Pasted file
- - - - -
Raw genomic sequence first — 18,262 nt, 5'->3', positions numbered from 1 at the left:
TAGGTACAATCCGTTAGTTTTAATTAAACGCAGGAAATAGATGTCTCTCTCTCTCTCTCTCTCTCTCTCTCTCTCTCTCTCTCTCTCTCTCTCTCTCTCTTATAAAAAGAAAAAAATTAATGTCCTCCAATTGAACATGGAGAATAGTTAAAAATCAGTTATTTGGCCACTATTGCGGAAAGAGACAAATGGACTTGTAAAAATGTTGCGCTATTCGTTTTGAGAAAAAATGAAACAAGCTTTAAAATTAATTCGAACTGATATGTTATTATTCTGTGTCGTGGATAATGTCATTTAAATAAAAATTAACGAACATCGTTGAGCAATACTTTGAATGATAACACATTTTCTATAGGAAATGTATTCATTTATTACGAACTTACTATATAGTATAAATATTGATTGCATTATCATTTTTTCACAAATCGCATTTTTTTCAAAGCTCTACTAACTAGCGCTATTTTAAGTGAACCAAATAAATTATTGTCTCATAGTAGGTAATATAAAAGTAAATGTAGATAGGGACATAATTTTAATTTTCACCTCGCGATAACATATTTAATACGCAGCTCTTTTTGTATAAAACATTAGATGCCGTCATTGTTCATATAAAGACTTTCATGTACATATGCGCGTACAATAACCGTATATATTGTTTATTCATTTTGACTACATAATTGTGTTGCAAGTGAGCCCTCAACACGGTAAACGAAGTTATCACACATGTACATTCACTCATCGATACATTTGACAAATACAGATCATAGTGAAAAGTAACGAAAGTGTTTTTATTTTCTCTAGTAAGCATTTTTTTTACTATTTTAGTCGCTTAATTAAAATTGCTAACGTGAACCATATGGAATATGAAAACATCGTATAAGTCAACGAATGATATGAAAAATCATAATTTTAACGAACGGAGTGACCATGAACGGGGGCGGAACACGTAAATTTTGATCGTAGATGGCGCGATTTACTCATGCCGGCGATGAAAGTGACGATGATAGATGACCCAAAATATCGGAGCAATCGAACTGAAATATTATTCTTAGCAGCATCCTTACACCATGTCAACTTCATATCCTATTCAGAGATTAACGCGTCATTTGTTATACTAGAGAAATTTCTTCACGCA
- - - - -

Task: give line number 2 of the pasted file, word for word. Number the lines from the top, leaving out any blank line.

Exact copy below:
TAGGTACAATCCGTTAGTTTTAATTAAACGCAGGAAATAGATGTCTCTCTCTCTCTCTCTCTCTCTCTCTCTCTCTCTCTCTCTCTCTCTCTCTCTCTCTTATAAAAAGAAAAAAATTAATGTCCTCCAATTGAACATGGAGAATAGTTAAAAATCAGTTATTTGGCCACTATTGCGGAAAGAGACAAATGGACTTGTAAAAATGTTGCGCTATTCGTTTTGAGAAAAAATGAAACAAGCTTTAAAATTAATTCGAACTGATATGTTATTATTCTGTGTCGTGGATAATGTCATTTAAATAAAAATTAACGAACATCGTTGAGCAATACTTTGAATGATAACACATTTTCTATAGGAAATGTATTCATTTATTACGAACTTACTATATAGTATAAATATTGATTGCATTATCATTTTTTCACAAATCGCATTTTTTTCAAAGCTCTACTAACTAGCGCTATTTTAAGTGAACCAAATAAATTATTGTCTCATAGTAGGTAATATAAAAGTAAATGTAGATAGGGACATAATTTTAATTTTCACCTCGCGATAACATATTTAATACGCAGCTCTTTTTGTATAAAACATTAGATGCCGTCATTGTTCATATAAAGACTTTCATGTACATATGCGCGTACAATAACCGTATATATTGTTTATTCATTTTGACTACATAATTGTGTTGCAAGTGAGCCCTCAACACGGTAAACGAAGTTATCACACATGTACATTCACTCATCGATACATTTGACAAATACAGATCATAGTGAAAAGTAACGAAAGTGTTTTTATTTTCTCTAGTAAGCATTTTTTTTACTATTTTAGTCGCTTAATTAAAATTGCTAACGTGAACCATATGGAATATGAAAACATCGTATAAGTCAACGAATGATATGAAAAATCATAATTTTAACGAACGGAGTGACCATGAACGGGGGCGGAACACGTAAATTTTGATCGTAGATGGCGCGATTTACTCATGCCGGCGATGAAAGTGACGATGATAGATGACCCAAAATATCGGAGCAATCGAACTGAAATATTATTCTTAGCAGCATCCTTACACCATGTCAACTTCATATCCTATTCAGAGATTAACGCGTCATTTGTTATACTAGAGAAATTTCTTCACGCA